Back in the days when I was more obviously a punk, I didn’t think much of Malcolm McClaren. However, my opinion of him has changed over the years, and I was sad when he passed away this weekend. The reasons that I didn’t like him in the 70s are actually some of the reasons that I liked him better in retrospect: he was an innovator.
And the way that he innovated was particularly interesting. There have many discussions of his motives and objectives when he started managing the band that turned into the Sex Pistols. In the end, I think he mainly wanted to create a platform that would help him sell more clothes. That was what he had done previously, in managing the New York Dolls, and subsequently when he managed Adam and the Ants.
But if that was all he did, we wouldn’t be talking about him now. The real innovation in punk was the creation of a platform – a generative platform. Steven B. Johnson has a great definition of generativity in his post today:
In my mind, a “generative” platform translates to something like this: a platform that is constantly being re-invented in surprising new ways by a diverse group of creators, where individuals, hobbyists, small startups, and amateurs compete on a level playing field with large incumbents.
That’s actually a pretty good description of punk, and in many ways it was this generativity that had the greatest appeal to me in the movement. At the time, though, I thought of McLaren as mainly being involved with the fashion – which was an outcome of the generative platform, and much less interesting. But check out these quotes from him:
In an authentic world failure is something you embrace. It’s almost a noble pursuit… I come from that world—it supported me in creating the punk aesthetic.
I try to make ideas happen – ideas that could change life.
In many ways, McLaren did exactly that. A lot of the ideas that he was involved with changed my life, at least.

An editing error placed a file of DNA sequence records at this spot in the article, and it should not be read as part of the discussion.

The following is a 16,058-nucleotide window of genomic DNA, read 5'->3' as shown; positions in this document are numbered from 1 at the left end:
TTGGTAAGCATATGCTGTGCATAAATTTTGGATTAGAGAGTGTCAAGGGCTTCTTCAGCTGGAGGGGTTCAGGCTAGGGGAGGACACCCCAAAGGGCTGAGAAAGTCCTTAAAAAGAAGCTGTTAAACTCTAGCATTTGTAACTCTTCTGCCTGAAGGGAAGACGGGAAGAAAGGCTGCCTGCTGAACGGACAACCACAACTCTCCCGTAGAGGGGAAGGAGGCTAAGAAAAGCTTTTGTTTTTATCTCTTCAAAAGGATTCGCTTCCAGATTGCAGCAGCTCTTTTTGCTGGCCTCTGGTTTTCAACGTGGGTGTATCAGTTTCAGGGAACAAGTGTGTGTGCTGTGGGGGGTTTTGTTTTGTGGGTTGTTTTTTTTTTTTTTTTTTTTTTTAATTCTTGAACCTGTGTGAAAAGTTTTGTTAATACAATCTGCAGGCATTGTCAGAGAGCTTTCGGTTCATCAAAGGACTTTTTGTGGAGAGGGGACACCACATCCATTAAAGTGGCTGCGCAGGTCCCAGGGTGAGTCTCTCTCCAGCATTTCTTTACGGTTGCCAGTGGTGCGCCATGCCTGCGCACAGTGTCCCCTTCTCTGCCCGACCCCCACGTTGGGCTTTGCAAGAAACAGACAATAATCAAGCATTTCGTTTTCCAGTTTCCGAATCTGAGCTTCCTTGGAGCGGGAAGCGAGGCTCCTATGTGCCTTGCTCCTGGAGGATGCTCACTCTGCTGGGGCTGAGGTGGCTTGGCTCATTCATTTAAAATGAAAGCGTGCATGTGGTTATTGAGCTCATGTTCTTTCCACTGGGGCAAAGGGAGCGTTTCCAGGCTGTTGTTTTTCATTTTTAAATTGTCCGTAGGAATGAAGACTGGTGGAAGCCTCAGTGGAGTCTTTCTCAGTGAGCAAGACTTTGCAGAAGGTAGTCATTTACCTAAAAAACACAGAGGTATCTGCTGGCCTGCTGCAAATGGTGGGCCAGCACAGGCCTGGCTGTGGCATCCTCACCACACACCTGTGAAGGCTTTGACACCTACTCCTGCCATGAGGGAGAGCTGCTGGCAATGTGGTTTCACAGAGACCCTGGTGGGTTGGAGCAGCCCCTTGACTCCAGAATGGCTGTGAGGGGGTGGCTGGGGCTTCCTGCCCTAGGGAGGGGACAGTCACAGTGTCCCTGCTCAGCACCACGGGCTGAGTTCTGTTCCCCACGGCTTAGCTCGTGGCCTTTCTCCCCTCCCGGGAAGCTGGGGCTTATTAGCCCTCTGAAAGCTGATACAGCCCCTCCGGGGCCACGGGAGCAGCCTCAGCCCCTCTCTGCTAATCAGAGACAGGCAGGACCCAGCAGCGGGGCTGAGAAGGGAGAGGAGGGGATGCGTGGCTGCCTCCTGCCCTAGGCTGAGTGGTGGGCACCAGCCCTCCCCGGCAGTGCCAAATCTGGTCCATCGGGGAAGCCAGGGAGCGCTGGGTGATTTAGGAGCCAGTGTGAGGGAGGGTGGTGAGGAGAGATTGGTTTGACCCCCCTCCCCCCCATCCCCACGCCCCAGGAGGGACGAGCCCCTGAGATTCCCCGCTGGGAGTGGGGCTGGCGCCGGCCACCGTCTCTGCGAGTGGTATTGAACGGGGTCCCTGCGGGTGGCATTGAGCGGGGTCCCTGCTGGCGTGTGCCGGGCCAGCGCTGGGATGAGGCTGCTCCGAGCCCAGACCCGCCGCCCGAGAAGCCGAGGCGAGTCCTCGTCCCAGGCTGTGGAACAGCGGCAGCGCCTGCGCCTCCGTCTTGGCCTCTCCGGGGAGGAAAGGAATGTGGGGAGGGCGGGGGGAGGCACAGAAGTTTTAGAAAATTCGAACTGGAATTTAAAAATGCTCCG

Here are some innovation ideas that we can draw from Malcolm McLaren and the start of punk:
- Inventors often don’t know what part of their invention will work best. McLaren talked a lot about the relationship between rock and fashion, and that was a strong element in all of the bands that he managed. However, the bit innovation in punk was not the fashion, it was the DIY ethic that underpinned it. That’s what created the generative platform. The two quotes from McLaren show that he saw this connection later, but most of his quotes at the time don’t have that connection.
- It’s better to create a platform that supports other innovations. Johnson’s discussion of generative platforms builds on the argument that Jonathan Zittrain makes in The Future of the Internet – and How to Stop It. He argues that these platforms are necessary for providing a fruitful environment for experimenting, which leads to prolific innovation. Punk was a generative platform, and that’s a large part of what made it great.
- Innovations are executed ideas. I often talk about how ideas are cheap, and they are. That’s why I like McLaren’s emphasis on making ideas happen. It’s not enough to have great ideas, we have to make them happen. That’s the best way to get them to spread. New products, new services, and new ways doing things are all built on great ideas – but more importantly, they’re all built on great ideas that have been executed. McLaren was great at executing ideas. They didn’t all work, but quite a few of them did.
Thirty plus years down the road, the ideas that Malcolm McLaren helped bring to life in his clothes shop in London have had a pretty big impact on a lot of different people, including me. For that, I’m grateful – and I’m sorry to see him go.
Ralph Kerle has written a great post on McLaren on the Creative Leadership Forum Blog.
(picture from flickr/j-No under a Creative Commons License)